The similarities between chess and life would attract anyone–and are what inspire people like David Mehler to teach chess in schools. But the differences make chess players rare. People who enjoy chess are generally analytical, using logic rather than emotion; they also problem solve independently.
But the game itself is not the only attraction–for chess has a social aspect as well. There's a wonderful camaraderie among chess players, which probably comes from the shared experience of spending hours hunched in contemplation of a few plastic figures. I can spend hours playing blitz with people I barely know, enjoying the banter and friendly competition as much as the game itself.
There's a strange intimacy about two opponents at a chessboard; both are utterly absorbed in a world they have created together, oblivious to outsiders; for the few hours they sit across from one another, each is the most important person in the other's life.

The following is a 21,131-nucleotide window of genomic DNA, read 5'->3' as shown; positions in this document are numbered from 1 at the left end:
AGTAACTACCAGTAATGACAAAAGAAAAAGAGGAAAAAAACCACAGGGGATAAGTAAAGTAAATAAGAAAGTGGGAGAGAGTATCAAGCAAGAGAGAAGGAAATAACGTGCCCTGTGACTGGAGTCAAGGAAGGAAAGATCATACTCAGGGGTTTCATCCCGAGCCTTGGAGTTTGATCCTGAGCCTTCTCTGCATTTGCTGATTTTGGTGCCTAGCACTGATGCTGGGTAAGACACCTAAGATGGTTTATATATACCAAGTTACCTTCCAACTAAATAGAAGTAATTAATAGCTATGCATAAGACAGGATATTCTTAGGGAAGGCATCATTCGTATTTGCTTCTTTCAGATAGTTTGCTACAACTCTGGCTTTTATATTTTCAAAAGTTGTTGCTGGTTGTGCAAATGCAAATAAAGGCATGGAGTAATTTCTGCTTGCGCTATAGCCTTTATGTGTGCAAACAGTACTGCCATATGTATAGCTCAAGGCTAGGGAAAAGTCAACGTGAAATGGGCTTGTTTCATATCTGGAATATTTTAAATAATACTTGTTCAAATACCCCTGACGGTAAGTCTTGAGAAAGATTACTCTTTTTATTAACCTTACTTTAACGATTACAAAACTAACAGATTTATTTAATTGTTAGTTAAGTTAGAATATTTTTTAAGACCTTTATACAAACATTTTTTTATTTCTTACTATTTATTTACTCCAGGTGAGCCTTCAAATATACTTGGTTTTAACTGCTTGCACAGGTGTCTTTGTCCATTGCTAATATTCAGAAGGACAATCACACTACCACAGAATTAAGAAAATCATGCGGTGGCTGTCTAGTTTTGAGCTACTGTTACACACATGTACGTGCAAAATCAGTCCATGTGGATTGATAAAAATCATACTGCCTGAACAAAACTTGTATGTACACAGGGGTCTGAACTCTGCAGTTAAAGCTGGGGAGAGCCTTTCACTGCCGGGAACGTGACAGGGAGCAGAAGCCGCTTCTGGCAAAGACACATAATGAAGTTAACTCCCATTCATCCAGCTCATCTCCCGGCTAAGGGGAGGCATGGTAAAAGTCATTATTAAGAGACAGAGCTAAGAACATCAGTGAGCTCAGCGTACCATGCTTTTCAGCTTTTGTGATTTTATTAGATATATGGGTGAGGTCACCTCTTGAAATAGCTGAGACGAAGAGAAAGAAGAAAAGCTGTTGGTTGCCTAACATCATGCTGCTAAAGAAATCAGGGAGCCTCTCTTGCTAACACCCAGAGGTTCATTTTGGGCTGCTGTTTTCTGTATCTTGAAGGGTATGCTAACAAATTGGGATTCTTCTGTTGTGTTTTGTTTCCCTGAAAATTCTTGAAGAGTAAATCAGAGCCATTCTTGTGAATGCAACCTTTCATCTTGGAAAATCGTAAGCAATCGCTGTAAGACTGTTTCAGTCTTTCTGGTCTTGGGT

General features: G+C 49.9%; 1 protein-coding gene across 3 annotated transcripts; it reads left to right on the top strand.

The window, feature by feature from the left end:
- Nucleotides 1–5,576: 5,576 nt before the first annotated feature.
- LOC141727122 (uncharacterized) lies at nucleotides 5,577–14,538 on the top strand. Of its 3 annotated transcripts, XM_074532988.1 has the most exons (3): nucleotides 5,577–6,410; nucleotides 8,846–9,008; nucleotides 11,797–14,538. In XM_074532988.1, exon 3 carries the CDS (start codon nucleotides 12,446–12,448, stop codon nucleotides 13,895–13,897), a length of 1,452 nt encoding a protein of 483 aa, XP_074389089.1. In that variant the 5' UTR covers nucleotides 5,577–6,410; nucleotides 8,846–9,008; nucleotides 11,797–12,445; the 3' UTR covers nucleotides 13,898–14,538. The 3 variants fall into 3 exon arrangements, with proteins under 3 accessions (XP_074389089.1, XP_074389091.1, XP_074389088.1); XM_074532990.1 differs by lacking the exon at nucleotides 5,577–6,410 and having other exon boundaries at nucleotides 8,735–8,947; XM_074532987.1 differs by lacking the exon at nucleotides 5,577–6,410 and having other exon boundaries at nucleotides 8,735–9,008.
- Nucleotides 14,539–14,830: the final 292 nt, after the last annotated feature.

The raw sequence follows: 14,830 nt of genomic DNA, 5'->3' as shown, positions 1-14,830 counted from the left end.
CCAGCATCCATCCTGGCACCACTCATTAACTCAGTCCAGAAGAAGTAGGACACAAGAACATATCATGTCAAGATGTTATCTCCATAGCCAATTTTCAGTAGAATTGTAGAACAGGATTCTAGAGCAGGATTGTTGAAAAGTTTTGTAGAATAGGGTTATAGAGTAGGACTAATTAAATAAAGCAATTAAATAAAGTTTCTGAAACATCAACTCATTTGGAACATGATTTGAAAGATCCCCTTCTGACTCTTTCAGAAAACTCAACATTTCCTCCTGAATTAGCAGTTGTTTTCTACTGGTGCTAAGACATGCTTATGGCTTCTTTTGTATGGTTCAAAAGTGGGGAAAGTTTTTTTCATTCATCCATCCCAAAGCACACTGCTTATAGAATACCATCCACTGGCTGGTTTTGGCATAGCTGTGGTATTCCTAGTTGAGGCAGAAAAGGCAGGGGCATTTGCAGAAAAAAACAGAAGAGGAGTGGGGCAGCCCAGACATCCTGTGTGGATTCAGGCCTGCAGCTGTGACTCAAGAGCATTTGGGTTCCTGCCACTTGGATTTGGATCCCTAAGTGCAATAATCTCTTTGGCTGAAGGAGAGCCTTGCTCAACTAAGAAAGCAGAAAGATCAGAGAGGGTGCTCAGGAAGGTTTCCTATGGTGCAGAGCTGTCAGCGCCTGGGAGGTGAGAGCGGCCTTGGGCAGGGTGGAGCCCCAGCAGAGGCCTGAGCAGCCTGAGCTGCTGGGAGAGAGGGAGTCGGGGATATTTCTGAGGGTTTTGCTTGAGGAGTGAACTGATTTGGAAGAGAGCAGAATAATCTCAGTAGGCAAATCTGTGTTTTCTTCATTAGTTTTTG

A chess game also provides an unusual way to interact with people. In no other social setting could you sit across from someone for hours without saying a word, but since silence in tournaments is mandatory, ignoring your opponent is not rude but compulsory. Chess, in theory, is devoid of human interaction, a conflict of minds where the only communication occurs through the movement of pieces–but this is not the case. There's a strange intimacy about two opponents at a chessboard; both are utterly absorbed in a world they have created together, oblivious to outsiders; for the few hours they sit across from one another, each is the most important person in the other's life. At the same time, however, a sharp dichotomy is apparent; for white's goals are opposite black's, and the former's triumph means the latter's despair. The intimacy seems paradoxical contrasted with such opposite goals; but when I play chess, I focus as much on my opponent as on the board. For me, it is easier to interact with someone while playing chess: because of the silence imposed in tournaments, interaction feels sincere rather than compulsory. A smile, a shrug, a whispered comment–rather than social necessities, in a chess game these are genuinely friendly, because the expectations are reversed–silence, rather than conversation, is demanded. I suspect this freedom, to withdraw into one's own mind for hours at a time, without any pressure to interact with others, draws many to chess. A chess game is a risk free way to interact with someone without the potential awkwardness of conversation–which provides unusual opportunities.